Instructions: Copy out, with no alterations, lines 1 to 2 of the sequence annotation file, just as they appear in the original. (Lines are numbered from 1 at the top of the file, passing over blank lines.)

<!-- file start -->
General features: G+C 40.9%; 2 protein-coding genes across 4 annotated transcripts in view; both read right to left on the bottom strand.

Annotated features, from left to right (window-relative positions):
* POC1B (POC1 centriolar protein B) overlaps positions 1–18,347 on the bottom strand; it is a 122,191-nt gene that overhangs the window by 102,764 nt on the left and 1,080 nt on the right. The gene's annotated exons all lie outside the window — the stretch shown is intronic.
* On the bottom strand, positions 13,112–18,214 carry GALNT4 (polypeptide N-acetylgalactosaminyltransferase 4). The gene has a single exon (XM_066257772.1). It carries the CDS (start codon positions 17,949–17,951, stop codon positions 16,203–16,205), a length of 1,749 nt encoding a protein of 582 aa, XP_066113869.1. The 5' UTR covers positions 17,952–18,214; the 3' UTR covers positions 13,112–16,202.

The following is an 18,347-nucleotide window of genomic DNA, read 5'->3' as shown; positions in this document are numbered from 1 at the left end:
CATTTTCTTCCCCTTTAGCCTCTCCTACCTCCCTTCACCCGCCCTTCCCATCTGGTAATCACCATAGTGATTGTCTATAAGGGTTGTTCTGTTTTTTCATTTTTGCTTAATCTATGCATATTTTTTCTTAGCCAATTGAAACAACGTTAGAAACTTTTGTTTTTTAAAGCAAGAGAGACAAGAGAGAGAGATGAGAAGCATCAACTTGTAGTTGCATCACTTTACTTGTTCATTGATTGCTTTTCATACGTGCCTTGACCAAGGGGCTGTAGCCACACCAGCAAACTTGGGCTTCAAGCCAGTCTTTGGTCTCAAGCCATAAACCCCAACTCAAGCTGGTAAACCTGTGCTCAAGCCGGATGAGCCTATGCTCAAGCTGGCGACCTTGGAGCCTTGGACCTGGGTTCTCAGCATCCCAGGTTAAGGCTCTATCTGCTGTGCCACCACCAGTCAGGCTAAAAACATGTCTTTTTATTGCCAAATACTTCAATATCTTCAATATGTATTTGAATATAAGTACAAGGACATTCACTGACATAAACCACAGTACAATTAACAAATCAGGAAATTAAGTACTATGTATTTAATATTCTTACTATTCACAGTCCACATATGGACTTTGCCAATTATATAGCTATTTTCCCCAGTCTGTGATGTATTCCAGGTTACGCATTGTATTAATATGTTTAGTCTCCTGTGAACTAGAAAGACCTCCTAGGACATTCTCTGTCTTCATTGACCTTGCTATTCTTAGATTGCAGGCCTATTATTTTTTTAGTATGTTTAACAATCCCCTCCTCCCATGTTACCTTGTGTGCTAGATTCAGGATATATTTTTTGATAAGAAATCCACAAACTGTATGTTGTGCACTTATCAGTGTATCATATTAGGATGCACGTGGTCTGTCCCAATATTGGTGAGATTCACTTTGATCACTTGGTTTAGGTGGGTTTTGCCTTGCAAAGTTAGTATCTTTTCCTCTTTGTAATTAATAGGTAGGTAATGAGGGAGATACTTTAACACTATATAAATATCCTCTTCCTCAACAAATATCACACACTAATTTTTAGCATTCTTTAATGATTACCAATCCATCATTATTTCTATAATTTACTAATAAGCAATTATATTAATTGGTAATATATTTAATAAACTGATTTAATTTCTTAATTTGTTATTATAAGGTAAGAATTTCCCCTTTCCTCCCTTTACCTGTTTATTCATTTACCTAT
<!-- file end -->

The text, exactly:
General features: G+C 40.9%; 2 protein-coding genes across 4 annotated transcripts in view; both read right to left on the bottom strand.

Annotated features, from left to right (window-relative positions):